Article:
Ben Nadel
On User Experience (UX) Design, JavaScript, ColdFusion, Node.js, Life, and Love.
Ben Nadel at CFUNITED 2010 (Landsdown, VA) with: Sandy Clark
Ben Nadel at CFUNITED 2010 (Landsdown, VA) with: Sandy Clark@sandraclarktw )

Learning ColdFusion 9: Using CFQuery In CFScript Can Enable SQL Injection Attacks

By Ben Nadel on
Tags: ColdFusion

Before I get into this, I just want to emphasize that this can only be a problem when you are using horrible SQL to begin with. However, I figured this was important to point out because newcomers to ColdFusion who start with ColdFusion 9 might not understand the way single quotes are auto-magically handled in a standard ColdFusion query statement. To demonstrate the potential SQL injection attack enabled by using CFScript-based queries, I am going to simulate a malicious form value:

  • <!---
  • Set a form variable. We are simply doing this to simulate
  • malicious code that might be submitted by a user as part
  • of a form submission.
  • --->
  • <cfset = (
  • "Tricia' " &
  • "UNION ALL SELECT * FROM girl WHERE 'a' = 'a"
  • ) />

In this case, the application is expecting the user to enter a simple name value; but, the hacker on the other end is trying to inject additional SQL statements to the end of the form value in order to get extra records returned on the processing page.

Now, I'm going to try to use this malicious form value in a standard CFQuery tag:

  • <!--- Query for girls based on the form value. --->
  • <cfquery name="girl" result="getGirls">
  • *
  • FROM
  • girl
  • name = ''
  • </cfquery>
  • <!--- Output girl. --->
  • <cfdump
  • var="#getGirls#"
  • label="Girl (via CFQuery /"
  • />

When we run this code, we get the following CFDump output:

ColdFusion Auto-Escapes Single Quotes Of Variables Evaluated Inside CFQuery Tags. 

As you can see in the output, ColdFusion auto-magically escapes single quotes contained within variables evaluated inside of a CFQuery tag. This is ColdFusion's way of preventing you from opening yourself up to a SQL injection attack. Rather than letting the malicious form value appending another SQL statement, the single-quote-escaping treats this entire phrase as the girl's name:

Tricia'' UNION ALL SELECT * FROM girl WHERE ''a'' = ''a

Now, let's jump over to using the new Query.cfc object inside of CFScript. In this attempt, we are going to be doing the same thing as above - putting the form value directly into the SQL statement without any query params:

  • <cfscript>
  • // Create a new query object.
  • getGirls = new Query();
  • // Set the SQL statement to gather the girls based on the
  • // form input. NOTE: We are NOT using query params on
  • // purpose to demonstrate a point.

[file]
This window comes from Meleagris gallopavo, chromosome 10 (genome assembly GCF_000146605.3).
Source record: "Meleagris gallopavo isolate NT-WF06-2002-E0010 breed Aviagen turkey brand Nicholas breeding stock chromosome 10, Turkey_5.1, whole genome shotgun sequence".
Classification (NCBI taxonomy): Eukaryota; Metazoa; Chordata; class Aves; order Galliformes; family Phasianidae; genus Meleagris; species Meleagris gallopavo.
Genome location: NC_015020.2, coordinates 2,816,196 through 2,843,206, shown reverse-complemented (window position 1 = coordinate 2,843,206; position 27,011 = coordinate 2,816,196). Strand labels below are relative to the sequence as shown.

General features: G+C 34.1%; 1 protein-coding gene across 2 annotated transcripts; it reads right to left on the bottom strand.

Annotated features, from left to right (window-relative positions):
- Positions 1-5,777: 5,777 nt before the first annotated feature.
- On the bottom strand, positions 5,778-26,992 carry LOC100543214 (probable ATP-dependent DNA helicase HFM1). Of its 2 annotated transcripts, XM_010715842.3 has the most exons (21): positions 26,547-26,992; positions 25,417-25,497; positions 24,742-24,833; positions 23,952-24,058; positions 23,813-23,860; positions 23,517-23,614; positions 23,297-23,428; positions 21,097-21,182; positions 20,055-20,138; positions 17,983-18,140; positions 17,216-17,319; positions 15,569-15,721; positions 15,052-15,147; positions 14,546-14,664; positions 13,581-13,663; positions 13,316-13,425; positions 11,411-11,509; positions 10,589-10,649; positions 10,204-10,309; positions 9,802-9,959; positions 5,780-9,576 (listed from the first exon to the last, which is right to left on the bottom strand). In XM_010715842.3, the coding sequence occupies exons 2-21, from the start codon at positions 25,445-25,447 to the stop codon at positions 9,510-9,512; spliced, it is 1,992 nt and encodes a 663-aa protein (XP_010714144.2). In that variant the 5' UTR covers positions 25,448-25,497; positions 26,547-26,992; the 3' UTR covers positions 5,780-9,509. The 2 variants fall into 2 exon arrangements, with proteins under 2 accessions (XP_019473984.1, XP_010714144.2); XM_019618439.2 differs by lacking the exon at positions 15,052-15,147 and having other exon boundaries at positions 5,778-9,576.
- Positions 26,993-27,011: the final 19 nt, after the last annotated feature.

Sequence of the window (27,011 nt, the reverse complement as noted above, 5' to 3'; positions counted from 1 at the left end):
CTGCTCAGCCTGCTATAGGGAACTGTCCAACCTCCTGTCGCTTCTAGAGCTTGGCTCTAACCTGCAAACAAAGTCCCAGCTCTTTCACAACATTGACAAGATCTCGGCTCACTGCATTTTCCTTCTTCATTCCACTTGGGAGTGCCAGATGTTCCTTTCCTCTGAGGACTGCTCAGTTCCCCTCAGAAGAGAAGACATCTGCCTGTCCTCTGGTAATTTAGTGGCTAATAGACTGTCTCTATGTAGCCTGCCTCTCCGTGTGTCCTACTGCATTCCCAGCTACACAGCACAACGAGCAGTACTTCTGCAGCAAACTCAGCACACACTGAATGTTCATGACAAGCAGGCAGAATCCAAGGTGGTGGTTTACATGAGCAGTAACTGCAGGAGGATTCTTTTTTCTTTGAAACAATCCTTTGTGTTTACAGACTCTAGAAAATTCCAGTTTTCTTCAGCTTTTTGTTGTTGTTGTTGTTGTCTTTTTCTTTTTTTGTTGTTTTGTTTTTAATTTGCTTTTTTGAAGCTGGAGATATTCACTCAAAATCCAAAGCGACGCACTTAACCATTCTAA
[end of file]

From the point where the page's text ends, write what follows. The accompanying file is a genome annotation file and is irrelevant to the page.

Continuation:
• getGirls.setSQL("
  • *
  • FROM
  • girl
  • name = ''
  • ");
  • // Output girls query.
  • writeDump(
  • var = getGirls.execute().getPrefix(),
  • label = "Girl (via Query() /"
  • );
  • </cfscript>

When we run this code, we get the following CFDump output:

When Using CFQuery In CFScript As With ColdFusion 9's New Query.cfc, You Disable Auto-Escaping Of Single Quotes. 

Due to the way that ColdFusion compiles this query behind the scenes, it takes on an extremely different behavior. As you can see in the CFDump, the single quotes in our malicious form value are no longer escaped when they are evaluated; this allows the additional SQL statement to execute, becoming a SQL injection attack. This query, unlike the first one, now returns three records instead of zero.

Again, I want to emphasize that this query is poorly written to begin with and is really an outlier in terms of use-case; had we been properly using query params, none of this would be an issue. But, that said, I thought it was important to point out that by using CFScript-based queries, you are deactivating ColdFusion's auto-magic escaping of malicious SQL.

I don't consider this to be a bug in any way. In order to replace the query params into the original SQL statement, ColdFusion has to break the SQL statement into parts which it then writes inside of a CFQuery tag. In order for this to work, it must use the method, PreserveSingleQuotes(), such that valid uses of single quotes are not escaped auto-magically. I don't believe there is anything that they can do about this; so, at the end of the day, not a bug, just a word of caution.

Reader Comments

Awesome stuff Ben!! Good catch. You are absolutely right about it being bad form to start with, but I suspect that this is how 99% of developers start out. I know that I used CF for more than a year before I learned about cfqueryparam.

by using CFScript-based queries, you are deactivating ColdFusion's auto-magic escaping of malicious SQL.

I don't consider this to be a bug in any way.

Well, it might have been done that way "by design", but I suspect the design could do with a second look.

As I would say most developers out there don't use parameterised SQL, this could be a bit of a problem. Then again that sort of developer is probably not going to be so inclined to use anything other than <cfquery> anyhow, I guess.

I think this should be brought to Adobe's attention.